Explained: the big audio boom

29 Jun 2021 . 1,621 Views

Stories for the ear, consumed through radio, have been around for more than a century. Today, thanks to technology, there is a wide selection of audio content to choose from, to enjoy and to share.  

It’s thus no surprise that there are more than 485 million podcast listeners—more than the entire United States population— across the world enjoying the relatively new audio format.  

The continuous increase in audio content beyond the offerings of traditional media has seen various social networking platforms shifting to meet this new demand for audio content.  

For the digitally conscious, Clubhouse, an invite-only mobile app, offered the next level in that – conversations with influential thought leaders, where one could listen in as the likes of Elon Musk discussed a variety of topics.

The downside of Clubhouse, however, was that one needs an invitation to join, which means that if you don’t have an influential person in your circle of friends, it might be impossible to ever get into the room.   

In what looks like a move to fill this space, Twitter entered into the audio foray when they launched Spaces in May this year, allowing anyone with about 600 followers being able to set up the initially elusive audio rooms and platforms.  

Spotify, an audio streaming and a music streaming service provider, launched GreenRoom, a live audio app that allow artists and other creators to have conversations on topics “they care about.”  

Like many Kenya Twitter users, Koome Gitobu, Shirley Wangui and Karey Mwari jumped onto the bandwagon to find out what was going on in Spaces.   

“We actually found out that we were always in the same Twitter Spaces, so I decided to chat up Shirley, then with time I asked her about Karey and coincidentally, these two were also talking online,” says Koome.    

Their plan has coalesced as an organization called ‘Into Spaces’, which they use to develop a way to organize constructive, meaningful discussions with sober debates and informed discussants.   

Until they met Safaricom Newsroom, they had never met each other in person and had relied on the increasingly popular conveniences of the internet through Zoom calls and WhatsApp messages to communicate.   

Kenya has about 13.2 million active social media users, according to the Digital Kenya 2021 report by Hootsuite, and most of them are active in the evenings as they catch up on the events on the day and talk online.  

 Now most Spaces in Kenya are held in the evenings and late into the night.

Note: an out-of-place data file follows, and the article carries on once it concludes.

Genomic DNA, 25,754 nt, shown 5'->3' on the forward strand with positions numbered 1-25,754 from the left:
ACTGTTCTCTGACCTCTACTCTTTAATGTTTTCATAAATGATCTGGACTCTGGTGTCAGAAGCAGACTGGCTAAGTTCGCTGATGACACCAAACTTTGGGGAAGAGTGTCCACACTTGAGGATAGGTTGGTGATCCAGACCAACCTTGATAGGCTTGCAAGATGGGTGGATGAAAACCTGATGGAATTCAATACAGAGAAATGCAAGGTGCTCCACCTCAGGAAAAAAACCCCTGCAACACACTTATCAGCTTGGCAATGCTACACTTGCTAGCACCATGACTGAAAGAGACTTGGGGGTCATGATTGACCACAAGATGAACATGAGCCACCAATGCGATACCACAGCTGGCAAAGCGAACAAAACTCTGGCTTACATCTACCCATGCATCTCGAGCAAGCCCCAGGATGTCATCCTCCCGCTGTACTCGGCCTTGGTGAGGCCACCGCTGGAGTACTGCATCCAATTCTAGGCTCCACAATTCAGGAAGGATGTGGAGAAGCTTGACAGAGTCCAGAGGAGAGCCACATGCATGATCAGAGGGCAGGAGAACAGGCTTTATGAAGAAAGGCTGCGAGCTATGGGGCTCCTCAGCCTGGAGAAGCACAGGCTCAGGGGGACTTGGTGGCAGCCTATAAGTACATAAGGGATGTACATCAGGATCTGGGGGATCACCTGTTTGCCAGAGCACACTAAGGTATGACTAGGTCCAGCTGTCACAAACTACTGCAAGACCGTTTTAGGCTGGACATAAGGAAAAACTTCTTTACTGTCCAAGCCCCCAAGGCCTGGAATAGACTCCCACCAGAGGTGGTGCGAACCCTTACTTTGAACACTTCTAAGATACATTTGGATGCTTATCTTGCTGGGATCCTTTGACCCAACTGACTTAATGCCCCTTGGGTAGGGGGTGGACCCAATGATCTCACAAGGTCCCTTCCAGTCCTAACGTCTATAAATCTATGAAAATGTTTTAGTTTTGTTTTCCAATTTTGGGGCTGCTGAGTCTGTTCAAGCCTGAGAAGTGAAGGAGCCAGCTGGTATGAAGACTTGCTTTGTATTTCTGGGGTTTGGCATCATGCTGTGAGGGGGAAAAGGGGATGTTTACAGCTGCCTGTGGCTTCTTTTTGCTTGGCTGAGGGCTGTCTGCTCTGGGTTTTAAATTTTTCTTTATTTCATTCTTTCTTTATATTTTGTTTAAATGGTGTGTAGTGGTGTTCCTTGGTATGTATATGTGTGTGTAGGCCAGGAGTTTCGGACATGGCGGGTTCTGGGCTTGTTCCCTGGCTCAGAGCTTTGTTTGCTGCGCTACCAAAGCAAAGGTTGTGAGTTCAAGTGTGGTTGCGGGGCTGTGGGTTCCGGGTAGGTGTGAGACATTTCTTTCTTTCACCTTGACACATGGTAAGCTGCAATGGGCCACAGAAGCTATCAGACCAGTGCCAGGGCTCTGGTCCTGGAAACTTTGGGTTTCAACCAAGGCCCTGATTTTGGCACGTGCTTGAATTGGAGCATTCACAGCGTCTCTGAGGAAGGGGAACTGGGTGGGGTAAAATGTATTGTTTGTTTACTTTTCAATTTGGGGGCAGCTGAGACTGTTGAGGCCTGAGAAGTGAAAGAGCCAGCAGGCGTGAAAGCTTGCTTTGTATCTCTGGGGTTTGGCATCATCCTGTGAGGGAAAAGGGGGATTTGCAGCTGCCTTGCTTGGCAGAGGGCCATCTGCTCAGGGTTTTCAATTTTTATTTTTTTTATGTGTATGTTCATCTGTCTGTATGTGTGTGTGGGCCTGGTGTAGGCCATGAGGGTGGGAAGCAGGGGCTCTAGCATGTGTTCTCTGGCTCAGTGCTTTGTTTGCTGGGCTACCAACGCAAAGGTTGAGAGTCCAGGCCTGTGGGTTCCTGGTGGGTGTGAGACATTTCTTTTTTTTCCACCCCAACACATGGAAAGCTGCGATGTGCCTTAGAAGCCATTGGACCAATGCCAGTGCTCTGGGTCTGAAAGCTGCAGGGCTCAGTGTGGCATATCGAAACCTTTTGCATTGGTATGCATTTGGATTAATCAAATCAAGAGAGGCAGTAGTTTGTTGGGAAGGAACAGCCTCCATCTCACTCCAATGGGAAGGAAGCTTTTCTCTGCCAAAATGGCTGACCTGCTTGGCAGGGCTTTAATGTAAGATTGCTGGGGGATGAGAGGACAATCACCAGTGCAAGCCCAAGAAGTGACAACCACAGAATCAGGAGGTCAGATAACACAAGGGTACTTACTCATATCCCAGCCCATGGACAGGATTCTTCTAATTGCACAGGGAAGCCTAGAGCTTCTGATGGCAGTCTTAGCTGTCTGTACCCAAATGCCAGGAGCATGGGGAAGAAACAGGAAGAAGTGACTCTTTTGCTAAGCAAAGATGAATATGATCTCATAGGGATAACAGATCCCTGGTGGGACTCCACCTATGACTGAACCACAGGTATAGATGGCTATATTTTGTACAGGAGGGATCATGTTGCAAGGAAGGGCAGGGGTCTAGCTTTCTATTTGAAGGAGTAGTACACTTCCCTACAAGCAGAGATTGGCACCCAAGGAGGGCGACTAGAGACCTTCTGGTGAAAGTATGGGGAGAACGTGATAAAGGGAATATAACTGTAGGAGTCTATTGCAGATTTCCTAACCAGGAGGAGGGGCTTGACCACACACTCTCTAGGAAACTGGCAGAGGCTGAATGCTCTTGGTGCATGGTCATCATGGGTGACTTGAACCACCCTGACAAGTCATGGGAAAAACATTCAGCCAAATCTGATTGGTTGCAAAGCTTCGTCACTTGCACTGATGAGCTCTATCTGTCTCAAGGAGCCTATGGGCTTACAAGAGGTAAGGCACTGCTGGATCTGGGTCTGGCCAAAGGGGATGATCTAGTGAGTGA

These late night shows via Spaces, are a platform for users to join and participate in debates—with people you would probably never have met—virtually.  

The trio at ‘Into Spaces’ have seen some growth and increased engagement when they host spaces.   

It all comes down to the ease with which audio content is consumed, says Eunice Kilonzo, who manages content generation at Safaricom. While the convenience of consuming the content as one does other things is easy, she says, it’s important to capture the attention of the consumers.   

“For instance, I personally listen to podcasts and it’s a chance to always learn something new. You can listen when you’re cooking, driving or even doing laundry. However, content creators now need to be creative and be keen on details. When I am listening to audio content, it has a lot to do with imagination as I try to create the picture of what you’re talking about; if its walking let us hear the steps, help your listener paint a picture of your story,” says Eunice. 

Monetizing content in Kenya, however, has not been easy, even for traditional media, as the digital age has taken audiences away from the media they could pay to consume to media that is relatively free, such as websites. Traditional media houses are now beginning to do that by putting their content behind paywalls.  

The trio at Into Spaces can see some likely opportunities.   

“Currently there are tip jars that Twitter has just introduced. You can go to your favorite host or moderator and tip them. There’s a service that Twitter is about to roll out soon where you have paid spaces and can sell tickets for people to come in. But before we get there, sometimes brands would want to partner with you and offset some of your costs such as your data or devices. Some can say they want to sponsor a conversation and they pay you for that,” says Koome.   

Some brands have started using Spaces to reach audiences and explain their products and services. Safaricom did it recently when they launched Baze, the video-on-demand platform.  

As the audio audience continues to grow and technology continues to evolve, the task ahead for content creators is how to keep their listeners engaged and to find sustainable means to earn from their craft. 

Watch the video below to learn more about the boom in audio. 

With schools closed, more students turn to texts Look up, we’re taking it to another level Moving Kenya’s largest call centre into homes

See also

  • Let’s go beyond
  • Safaricom @20
  • Safaricom@20
  • diaspora
  • e-commerce
  • Remittance


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